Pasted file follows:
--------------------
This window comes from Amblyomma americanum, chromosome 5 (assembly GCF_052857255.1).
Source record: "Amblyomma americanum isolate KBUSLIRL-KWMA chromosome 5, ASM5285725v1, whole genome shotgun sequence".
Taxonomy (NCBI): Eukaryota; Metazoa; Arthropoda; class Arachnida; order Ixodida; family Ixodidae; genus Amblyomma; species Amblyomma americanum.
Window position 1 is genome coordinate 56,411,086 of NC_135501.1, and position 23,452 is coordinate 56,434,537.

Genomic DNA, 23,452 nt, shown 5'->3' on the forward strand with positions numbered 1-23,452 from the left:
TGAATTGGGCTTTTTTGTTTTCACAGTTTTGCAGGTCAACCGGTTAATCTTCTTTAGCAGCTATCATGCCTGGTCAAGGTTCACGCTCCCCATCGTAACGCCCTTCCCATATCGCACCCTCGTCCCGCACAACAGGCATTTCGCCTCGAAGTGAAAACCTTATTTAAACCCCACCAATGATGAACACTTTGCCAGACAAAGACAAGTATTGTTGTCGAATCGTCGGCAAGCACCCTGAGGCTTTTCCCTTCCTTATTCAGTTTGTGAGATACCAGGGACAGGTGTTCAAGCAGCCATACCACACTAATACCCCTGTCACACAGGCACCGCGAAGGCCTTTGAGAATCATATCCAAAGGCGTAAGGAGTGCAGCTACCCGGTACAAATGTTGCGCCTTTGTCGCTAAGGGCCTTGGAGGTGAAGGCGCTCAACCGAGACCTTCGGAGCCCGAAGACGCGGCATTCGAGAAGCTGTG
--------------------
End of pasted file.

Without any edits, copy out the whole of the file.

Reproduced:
This window comes from Amblyomma americanum, chromosome 5 (assembly GCF_052857255.1).
Source record: "Amblyomma americanum isolate KBUSLIRL-KWMA chromosome 5, ASM5285725v1, whole genome shotgun sequence".
Taxonomy (NCBI): Eukaryota; Metazoa; Arthropoda; class Arachnida; order Ixodida; family Ixodidae; genus Amblyomma; species Amblyomma americanum.
Window position 1 is genome coordinate 56,411,086 of NC_135501.1, and position 23,452 is coordinate 56,434,537.

Genomic DNA, 23,452 nt, shown 5'->3' on the forward strand with positions numbered 1-23,452 from the left:
TGAATTGGGCTTTTTTGTTTTCACAGTTTTGCAGGTCAACCGGTTAATCTTCTTTAGCAGCTATCATGCCTGGTCAAGGTTCACGCTCCCCATCGTAACGCCCTTCCCATATCGCACCCTCGTCCCGCACAACAGGCATTTCGCCTCGAAGTGAAAACCTTATTTAAACCCCACCAATGATGAACACTTTGCCAGACAAAGACAAGTATTGTTGTCGAATCGTCGGCAAGCACCCTGAGGCTTTTCCCTTCCTTATTCAGTTTGTGAGATACCAGGGACAGGTGTTCAAGCAGCCATACCACACTAATACCCCTGTCACACAGGCACCGCGAAGGCCTTTGAGAATCATATCCAAAGGCGTAAGGAGTGCAGCTACCCGGTACAAATGTTGCGCCTTTGTCGCTAAGGGCCTTGGAGGTGAAGGCGCTCAACCGAGACCTTCGGAGCCCGAAGACGCGGCATTCGAGAAGCTGTG